Help support multimodal mobility for the region. Sign the Beverly Hills Greenway proposal petition. Attend the City Council meeting on January 6th at 2:30pm. (Find the agenda here.) Contact City Council by email or call 310-285-1013. Be sure to let them know if you’re a resident or business owner in Beverly Hills! And let us know how they respond. With bicycle lanes for safety and drivers less-inconvenienced by sharing the right-hand lane with bicycles, it’s a win-win, right?

After all, Santa Monica Boulevard has a distinguished history of facilitating multimodal transportation, so why not continue that legacy into the 21st century? None of this is rocket science: cities all around us are embracing complete streets to reduce the harm that flows from car crashes. Beverly Hills can literally do our small part by making our 1.8 mile segment of Santa Monica Boulevard safe for those who walk, ride or drive.

Project Documents

Here you will find the relevant project documents and supporting material that you won’t find on the city’s own project page. Let’s start with our own meeting recaps (and related posts) and then work down to documents that suggest the policy and history contexts for this project.

Our Project Meeting Recaps

Our Santa Monica Boulevard Reconstruction project-related posts

City Project Documents

City Staff Reports (most recent first)

Policy Context

Key Contacts

Other Resources

Afterward: The Boulevard’s History

Santa Monica Boulevard conditionsLet’s understand how Santa Monica Boulevard moved Angelenos over the past century. Most recently it was State Highway 2. Long before Beverly Hills took control of it in 2005, however, the corridor had languished under the state’s DOT. Quick patches sufficed for maintenance and potholes proliferated. City stewardship has proven no better: potholes and storm grates pose regular collision hazards for those who ride.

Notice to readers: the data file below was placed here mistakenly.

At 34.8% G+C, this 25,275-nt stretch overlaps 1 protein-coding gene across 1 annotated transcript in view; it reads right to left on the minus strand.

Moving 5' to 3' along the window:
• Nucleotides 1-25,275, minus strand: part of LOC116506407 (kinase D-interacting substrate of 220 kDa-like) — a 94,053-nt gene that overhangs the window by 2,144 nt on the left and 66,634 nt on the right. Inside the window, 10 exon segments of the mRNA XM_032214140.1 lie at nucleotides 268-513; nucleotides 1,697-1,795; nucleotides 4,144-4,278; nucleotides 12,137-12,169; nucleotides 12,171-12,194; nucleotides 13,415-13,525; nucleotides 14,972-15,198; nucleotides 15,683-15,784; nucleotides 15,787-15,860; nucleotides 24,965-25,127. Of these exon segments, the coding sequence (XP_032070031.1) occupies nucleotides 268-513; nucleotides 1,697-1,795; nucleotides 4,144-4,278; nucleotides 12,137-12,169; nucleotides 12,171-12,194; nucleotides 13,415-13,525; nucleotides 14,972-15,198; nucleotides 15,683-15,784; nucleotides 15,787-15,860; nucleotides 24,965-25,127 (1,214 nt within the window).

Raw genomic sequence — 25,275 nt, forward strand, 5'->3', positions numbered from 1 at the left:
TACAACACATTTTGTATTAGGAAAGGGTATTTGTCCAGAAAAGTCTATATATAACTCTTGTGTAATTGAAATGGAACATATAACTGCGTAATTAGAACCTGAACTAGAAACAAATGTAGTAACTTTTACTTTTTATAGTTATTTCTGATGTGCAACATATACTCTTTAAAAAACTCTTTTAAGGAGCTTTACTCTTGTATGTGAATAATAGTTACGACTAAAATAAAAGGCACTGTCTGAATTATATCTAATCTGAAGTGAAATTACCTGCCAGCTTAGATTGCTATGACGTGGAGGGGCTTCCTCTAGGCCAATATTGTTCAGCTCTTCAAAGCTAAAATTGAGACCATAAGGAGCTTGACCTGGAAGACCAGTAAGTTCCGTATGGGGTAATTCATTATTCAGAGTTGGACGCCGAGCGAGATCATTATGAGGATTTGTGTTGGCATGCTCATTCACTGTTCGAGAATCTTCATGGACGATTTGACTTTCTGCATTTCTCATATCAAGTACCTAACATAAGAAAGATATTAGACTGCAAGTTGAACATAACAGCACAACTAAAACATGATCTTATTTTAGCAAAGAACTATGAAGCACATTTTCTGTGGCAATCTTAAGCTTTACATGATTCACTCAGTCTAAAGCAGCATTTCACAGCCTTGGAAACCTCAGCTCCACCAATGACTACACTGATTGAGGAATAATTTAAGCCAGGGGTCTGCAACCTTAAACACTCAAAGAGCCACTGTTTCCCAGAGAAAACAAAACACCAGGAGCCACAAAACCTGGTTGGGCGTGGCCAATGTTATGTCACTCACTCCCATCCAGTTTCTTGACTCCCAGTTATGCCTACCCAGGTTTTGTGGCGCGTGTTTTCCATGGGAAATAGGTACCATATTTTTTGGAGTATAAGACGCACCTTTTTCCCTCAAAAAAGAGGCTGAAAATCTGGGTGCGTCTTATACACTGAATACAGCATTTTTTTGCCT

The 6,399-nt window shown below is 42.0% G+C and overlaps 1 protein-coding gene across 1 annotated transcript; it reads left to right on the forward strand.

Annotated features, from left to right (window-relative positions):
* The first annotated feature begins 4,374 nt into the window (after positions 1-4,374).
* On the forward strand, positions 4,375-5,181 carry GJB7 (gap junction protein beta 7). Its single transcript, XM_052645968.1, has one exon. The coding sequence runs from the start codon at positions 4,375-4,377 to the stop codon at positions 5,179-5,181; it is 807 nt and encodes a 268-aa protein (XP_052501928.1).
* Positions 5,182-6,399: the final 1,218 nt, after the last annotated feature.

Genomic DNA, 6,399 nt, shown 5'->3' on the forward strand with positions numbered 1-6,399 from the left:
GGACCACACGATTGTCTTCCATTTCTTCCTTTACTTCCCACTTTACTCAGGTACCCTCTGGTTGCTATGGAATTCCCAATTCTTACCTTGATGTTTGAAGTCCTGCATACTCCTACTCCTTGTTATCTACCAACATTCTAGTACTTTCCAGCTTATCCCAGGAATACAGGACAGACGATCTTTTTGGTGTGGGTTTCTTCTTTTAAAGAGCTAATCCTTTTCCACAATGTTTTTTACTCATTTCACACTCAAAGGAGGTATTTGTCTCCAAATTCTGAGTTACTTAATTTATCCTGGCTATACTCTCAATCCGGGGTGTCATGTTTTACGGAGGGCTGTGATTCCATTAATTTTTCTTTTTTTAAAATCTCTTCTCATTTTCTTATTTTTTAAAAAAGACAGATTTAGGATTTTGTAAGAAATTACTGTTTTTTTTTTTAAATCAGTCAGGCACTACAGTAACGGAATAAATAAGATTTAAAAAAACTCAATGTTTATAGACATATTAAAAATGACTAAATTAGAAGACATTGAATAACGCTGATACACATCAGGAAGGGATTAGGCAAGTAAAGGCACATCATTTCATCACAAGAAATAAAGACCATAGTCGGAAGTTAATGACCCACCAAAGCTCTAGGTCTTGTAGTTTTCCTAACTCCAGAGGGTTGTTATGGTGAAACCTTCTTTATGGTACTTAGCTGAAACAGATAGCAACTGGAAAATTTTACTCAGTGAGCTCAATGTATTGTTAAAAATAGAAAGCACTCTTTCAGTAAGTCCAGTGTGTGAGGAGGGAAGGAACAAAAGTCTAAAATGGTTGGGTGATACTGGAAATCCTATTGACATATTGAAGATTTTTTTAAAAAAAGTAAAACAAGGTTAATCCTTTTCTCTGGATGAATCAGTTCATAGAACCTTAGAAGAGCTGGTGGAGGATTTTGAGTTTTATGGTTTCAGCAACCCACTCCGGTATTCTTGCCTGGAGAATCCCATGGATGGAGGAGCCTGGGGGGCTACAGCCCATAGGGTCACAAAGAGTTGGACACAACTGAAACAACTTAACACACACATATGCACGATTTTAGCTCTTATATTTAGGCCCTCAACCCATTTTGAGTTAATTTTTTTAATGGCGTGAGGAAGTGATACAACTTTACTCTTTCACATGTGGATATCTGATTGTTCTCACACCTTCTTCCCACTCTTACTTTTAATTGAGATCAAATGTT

Prior to its ignominy as a bike-unfriendly Hwy 2, Santa Monica Boulevard was known as the terminal segment of the famous Route 66 that once linked Chicago to Santa Monica. All that remains of that old road in Beverly Hills are a few commemorative signs, but there is a movement afoot to memorialize that history.

Pacific Electric at Beverly Hills Station #2

Pacific Electric station at Beverly Hills circa 1925.

The Pacific Electric’s Western Division once ran streetcars down the future boulevard. In fact, our city thrived as the junction of two lines that together anchored Beverly Hills into a regional Southern California rail network.

The first station occupied the northwest corner of Crescent & Little Santa Monica, across from City Hall. Once post office construction commenced, the station was moved a block west, to between Beverly and Canon, as seen here from Santa Monica North looking southwest.

These streetcars moved two million passengers annually through Beverly Hills before passenger service was stopped in the early 1950s!

Los Angeles Pacific Baloon Route map smallLong before Route 66 and the PE, the Los Angeles Pacific, a predecessor rail corporation, ran a ‘balloon’ excursion train (“four double tracks to the Pacific Ocean”) through what was then called ‘Morocco Junction’ (as depicted in the map to the right). It is known today as Beverly Hills.